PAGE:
Being bullied online doesn’t feel good, so it’s important to check in with ourselves and recognize if we are being part of the problem. Here are a few easy ways to ways to make sure that we aren’t behaving like bullies online
Don’t jump on the hate train
I’ve seen it happening more lately where the internet decides to “cancel” someone for saying or doing something problematic and everyone blocks them and says mean things about them online. However, I’ve discovered that most people doing this don’t know what this person has done. It is important to look into the person and incidents and decide for yourself if something problematic actually happened. If you just jump on the hate train without knowing what you’re canceling them for you’re just becoming a bully. No this is not to say that some people don’t deserve to be blocked and called out online but rather to make that decision for yourself rather than piling on to what others are saying. Also, remember that people change if someone did something a year ago and they’ve apologized for it, do they really need to be receiving mass online hate comments?
Report what needs reporting (don’t spread negativity)
Sometimes a person doesn’t know that they’re being bullied (many autistics have been there) so if you come across that online bullying are you going to make it worse? It might be easy to keep the negativity going by contributing to it but that makes you just as bad as the person who started it. For example, if a video of someone doing something embarrassing is circulating and they didn’t know about it and gets sent to you it might be easy to just forward it to someone else or ignore it. That is being an online bystander and you’re enabling online bullying. It’s better to let the person know that this video is going around than delete it off your phone. If necessary, report that this is happening to an authority figure in your life.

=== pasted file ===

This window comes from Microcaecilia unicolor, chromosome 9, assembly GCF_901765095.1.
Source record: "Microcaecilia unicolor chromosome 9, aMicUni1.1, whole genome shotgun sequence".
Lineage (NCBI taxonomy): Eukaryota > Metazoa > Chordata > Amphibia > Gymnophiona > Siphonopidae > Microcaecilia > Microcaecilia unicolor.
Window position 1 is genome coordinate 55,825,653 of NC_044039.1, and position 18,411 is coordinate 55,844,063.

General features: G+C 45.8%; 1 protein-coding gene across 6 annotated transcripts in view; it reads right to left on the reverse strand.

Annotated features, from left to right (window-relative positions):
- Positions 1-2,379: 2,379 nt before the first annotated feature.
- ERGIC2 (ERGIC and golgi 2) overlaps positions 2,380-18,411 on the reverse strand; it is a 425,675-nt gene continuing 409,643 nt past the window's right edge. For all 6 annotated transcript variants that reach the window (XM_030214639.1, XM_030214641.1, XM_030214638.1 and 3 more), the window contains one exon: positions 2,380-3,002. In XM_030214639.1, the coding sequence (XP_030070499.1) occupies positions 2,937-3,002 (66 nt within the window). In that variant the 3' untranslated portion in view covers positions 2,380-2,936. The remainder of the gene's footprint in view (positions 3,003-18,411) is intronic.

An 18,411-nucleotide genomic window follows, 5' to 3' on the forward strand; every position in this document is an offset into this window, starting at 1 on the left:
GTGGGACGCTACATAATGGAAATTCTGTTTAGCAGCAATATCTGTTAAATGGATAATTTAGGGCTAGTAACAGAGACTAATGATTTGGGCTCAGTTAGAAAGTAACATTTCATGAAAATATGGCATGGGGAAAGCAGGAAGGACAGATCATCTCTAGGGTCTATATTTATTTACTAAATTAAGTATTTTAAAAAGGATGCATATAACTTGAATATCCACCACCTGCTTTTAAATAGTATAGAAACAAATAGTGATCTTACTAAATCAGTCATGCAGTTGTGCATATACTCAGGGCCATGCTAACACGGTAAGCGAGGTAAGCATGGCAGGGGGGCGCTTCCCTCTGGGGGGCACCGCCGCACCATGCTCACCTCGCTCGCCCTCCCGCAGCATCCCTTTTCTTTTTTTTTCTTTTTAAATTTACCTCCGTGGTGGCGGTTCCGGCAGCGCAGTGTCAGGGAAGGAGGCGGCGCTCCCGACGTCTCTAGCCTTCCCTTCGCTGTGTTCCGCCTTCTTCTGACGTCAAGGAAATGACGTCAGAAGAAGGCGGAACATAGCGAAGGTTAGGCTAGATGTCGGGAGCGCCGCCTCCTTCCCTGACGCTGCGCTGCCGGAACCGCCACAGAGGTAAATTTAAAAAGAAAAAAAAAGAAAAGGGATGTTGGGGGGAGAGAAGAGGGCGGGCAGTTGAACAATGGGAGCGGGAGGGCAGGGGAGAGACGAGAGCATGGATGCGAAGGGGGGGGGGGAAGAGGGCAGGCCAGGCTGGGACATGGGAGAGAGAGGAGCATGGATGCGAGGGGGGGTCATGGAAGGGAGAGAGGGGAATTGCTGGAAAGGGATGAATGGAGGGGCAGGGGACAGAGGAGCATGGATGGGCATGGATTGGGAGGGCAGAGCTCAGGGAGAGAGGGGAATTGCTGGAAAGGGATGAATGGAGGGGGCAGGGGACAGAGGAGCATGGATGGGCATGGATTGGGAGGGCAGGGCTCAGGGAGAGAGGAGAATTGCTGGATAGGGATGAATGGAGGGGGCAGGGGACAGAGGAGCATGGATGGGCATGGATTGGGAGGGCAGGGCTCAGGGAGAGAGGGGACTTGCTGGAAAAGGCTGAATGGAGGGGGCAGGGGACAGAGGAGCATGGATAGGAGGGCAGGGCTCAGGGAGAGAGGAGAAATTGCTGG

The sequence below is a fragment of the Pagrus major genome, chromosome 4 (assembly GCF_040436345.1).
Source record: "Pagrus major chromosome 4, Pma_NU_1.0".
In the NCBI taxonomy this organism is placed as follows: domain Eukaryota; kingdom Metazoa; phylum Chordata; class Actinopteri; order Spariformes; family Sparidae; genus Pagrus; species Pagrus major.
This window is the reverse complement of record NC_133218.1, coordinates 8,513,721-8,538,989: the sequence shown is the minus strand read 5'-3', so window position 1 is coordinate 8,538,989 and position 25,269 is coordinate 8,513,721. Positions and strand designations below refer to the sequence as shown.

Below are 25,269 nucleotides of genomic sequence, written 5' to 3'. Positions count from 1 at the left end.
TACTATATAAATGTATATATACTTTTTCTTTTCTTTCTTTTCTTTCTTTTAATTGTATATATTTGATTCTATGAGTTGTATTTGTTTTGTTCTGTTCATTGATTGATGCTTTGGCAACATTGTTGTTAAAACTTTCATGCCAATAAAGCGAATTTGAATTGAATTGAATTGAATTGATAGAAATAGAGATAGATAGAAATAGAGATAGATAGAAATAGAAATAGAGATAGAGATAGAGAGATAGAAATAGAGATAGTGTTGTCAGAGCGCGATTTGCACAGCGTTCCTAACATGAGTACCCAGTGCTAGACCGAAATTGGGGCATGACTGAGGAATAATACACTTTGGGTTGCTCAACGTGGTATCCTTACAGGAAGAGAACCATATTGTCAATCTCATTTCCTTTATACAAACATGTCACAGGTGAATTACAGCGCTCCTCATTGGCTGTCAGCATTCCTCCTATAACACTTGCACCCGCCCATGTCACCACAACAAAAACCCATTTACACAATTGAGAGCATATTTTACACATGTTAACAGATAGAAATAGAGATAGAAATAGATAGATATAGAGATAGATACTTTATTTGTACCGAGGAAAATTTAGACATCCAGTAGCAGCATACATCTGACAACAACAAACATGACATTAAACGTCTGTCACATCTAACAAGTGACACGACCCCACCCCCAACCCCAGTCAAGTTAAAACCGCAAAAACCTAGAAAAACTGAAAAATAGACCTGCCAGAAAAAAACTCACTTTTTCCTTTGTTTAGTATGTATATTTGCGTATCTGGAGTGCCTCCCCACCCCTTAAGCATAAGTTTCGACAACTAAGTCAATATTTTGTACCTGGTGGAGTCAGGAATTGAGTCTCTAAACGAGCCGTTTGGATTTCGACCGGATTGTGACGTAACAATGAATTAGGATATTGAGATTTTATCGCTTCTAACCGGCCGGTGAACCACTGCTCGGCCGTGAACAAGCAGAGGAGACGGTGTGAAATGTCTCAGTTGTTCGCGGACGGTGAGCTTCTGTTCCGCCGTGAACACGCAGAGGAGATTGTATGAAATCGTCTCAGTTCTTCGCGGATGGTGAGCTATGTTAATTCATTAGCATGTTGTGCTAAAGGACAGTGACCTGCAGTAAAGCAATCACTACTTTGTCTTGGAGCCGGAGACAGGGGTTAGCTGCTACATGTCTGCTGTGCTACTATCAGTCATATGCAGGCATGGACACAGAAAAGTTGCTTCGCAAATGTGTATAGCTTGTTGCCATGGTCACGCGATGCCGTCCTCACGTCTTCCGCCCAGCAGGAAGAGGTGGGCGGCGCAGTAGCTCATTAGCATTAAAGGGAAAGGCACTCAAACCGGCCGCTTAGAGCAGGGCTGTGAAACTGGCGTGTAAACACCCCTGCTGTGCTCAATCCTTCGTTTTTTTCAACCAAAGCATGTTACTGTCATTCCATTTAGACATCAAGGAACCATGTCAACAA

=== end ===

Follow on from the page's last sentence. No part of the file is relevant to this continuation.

Be respectful when arguing
It can be easy to forget that real people are behind the avatars and photos but they are real people, with real feelings. It’s okay to disagree with someone and have a debate about something but it can devolve into mean and aggressive actions very quickly. If I’m in the comments of a video about a hot topic and someone disagrees with the video I can respond to them and explain my viewpoint and they can explain theirs, I might even learn something. But if I start making mean remarks about something about them that’s not relevant to the debate I am probably saying something hurtful to the other person. I’m starting to be a bully. When it comes to an argument that seems like it’s going nowhere good it’s better to simply stop responding or block the person if necessary.
When engaging online it’s important to remember to think for yourself, not engage in others bullying, and remember that there are real people behind the screen that we can affect with our words.